The English Civil War was a fertile ground for experimenting with new forms of propaganda. Civil war presented a peculiar new challenge in that armies now had to win people to their side rather than simply summoning them. Propaganda used fear to ensure that the conflict seemed necessary.
The English Civil War was also the time when a popular press emerged to record and report on the dramatic events to an increasingly literate public, one that was hungry for news.
1. The power of print
The proliferation of the printing press during the political crisis of the 1640’s combined to make the English Civil War one of the first propaganda wars in history. Between 1640 and 1660 more than 30,000 publications were printed in London alone.
Many of these were written in plain English for the first time and were sold on the streets for as little as a penny making them available to the common people – it was political and religious propaganda on a grand scale.
The Parliamentarians had the immediate advantage in that they held London, the country’s major printing centre.
The Royalists were initially reluctant to appeal to the commons because they felt they would not gather much support that way. Eventually a Royalist satirical paper, Mercurius Aulicus, was established. It was published weekly in Oxford and enjoyed some success, though never on the scale of the London papers.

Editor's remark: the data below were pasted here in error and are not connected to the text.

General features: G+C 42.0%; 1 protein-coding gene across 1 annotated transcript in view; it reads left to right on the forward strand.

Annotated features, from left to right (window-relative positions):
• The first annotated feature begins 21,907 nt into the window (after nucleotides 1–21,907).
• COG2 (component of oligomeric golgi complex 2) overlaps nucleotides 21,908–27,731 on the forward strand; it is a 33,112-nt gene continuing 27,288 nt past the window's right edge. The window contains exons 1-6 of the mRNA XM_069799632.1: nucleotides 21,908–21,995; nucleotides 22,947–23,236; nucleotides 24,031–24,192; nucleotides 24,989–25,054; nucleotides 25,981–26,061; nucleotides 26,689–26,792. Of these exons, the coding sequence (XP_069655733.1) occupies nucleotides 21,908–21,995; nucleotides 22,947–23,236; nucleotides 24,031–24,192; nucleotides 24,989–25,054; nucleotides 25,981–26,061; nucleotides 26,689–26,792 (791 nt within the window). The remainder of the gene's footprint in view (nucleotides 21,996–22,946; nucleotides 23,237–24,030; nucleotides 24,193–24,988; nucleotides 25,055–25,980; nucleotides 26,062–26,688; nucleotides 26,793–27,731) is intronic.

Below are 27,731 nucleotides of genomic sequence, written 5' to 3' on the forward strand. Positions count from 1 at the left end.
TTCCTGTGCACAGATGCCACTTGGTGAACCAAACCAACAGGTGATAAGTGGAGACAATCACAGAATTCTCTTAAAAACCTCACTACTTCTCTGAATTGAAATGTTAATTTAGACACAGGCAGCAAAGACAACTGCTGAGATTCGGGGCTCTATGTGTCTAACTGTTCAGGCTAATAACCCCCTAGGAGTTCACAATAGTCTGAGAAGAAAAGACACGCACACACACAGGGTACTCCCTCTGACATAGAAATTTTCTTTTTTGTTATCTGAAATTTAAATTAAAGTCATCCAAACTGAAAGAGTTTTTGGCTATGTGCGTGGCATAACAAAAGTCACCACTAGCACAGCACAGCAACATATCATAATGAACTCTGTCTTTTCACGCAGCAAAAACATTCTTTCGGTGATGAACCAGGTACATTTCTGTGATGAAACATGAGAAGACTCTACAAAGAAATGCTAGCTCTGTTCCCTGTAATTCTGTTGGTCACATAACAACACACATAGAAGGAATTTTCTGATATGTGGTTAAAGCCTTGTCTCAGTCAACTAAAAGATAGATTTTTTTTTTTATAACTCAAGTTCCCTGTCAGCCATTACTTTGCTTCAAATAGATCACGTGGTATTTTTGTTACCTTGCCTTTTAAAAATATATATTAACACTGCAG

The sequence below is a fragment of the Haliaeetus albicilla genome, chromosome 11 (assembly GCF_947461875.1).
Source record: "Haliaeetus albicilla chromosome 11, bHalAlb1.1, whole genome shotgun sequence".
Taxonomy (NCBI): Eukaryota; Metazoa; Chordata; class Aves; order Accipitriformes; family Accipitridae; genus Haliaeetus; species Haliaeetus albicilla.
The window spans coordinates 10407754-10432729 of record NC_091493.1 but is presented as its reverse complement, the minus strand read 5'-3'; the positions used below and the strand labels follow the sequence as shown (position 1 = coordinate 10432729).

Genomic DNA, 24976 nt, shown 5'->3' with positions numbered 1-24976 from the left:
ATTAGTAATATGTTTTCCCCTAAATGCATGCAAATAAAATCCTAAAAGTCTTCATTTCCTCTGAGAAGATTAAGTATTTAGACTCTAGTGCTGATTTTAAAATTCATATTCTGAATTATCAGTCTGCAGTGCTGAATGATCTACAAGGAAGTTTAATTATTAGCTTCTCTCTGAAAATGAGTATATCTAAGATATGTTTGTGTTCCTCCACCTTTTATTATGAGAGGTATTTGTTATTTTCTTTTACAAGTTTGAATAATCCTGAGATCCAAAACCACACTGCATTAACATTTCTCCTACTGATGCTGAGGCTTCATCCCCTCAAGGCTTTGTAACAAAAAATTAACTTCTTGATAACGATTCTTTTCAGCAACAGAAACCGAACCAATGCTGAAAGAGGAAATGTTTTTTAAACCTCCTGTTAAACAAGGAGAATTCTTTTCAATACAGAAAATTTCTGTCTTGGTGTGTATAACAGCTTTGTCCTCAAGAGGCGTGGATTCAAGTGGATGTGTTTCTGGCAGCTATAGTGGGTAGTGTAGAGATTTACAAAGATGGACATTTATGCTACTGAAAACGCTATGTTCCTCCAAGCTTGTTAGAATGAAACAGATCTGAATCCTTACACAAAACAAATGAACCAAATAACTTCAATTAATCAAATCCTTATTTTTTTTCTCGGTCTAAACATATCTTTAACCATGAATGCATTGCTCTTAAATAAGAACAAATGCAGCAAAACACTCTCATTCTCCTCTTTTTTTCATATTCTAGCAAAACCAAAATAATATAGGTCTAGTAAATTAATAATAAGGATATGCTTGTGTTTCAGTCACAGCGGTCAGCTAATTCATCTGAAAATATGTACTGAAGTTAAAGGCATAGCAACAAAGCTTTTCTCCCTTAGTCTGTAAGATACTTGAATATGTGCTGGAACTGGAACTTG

2. Attacks on religion
The first surge in propaganda were the multiple publications upon which the good people of England choked over their breakfast, as they reported in graphic detail the atrocities supposedly committed on Protestants by Irish Catholics during the rebellion of 1641.
The image below of the ‘puritans’ nightmare’ is a typical example of how religion would come to dominate political propaganda. It depicts a 3-headed beast whose body is half-Royalist, half-armed papist. In the background the cities of the kingdom are burning.
3. Personal attacks
Often slander was more effective than general ideological attacks.
Marchamont Nedham would switch sides between the Royalists and the Parliamentarians multiple times, but he did pave the way for personal attacks being used as propaganda. Following King Charles I’s defeat at the Battle of Naseby in 1645, Nedham published letters that he had retrieved from a captured Royalist baggage train, which included the private correspondence between Charles and his wife, Henrietta Maria.
The letters appeared to show the King was a weak man bewitched by his Catholic queen, and were a powerful propaganda tool.
4. Satirical attacks
Popular histories of the English Civil War of 1642-46 make frequent reference to a dog named ‘Boy’, which belonged to King Charles’s nephew Prince Rupert. The authors of these histories confidently state that Boy was believed by the Parliamentarians to be a ‘dog-witch’ in league with the devil.
However, research by Professor Mark Stoyle has revealed that the idea the Parliamentarians were petrified of Boy was an invention of the Royalists: an early example of wartime propaganda.
‘Boy’ was originally a Parliamentarian attempt to hint that Rupert possessed occult powers, but the plan backfired when Royalists took up their enemies’ claims, exaggerated them and,
‘used them to their own advantage in order to portray the Parliamentarians as gullible fools’,
as Professor Stoyle says.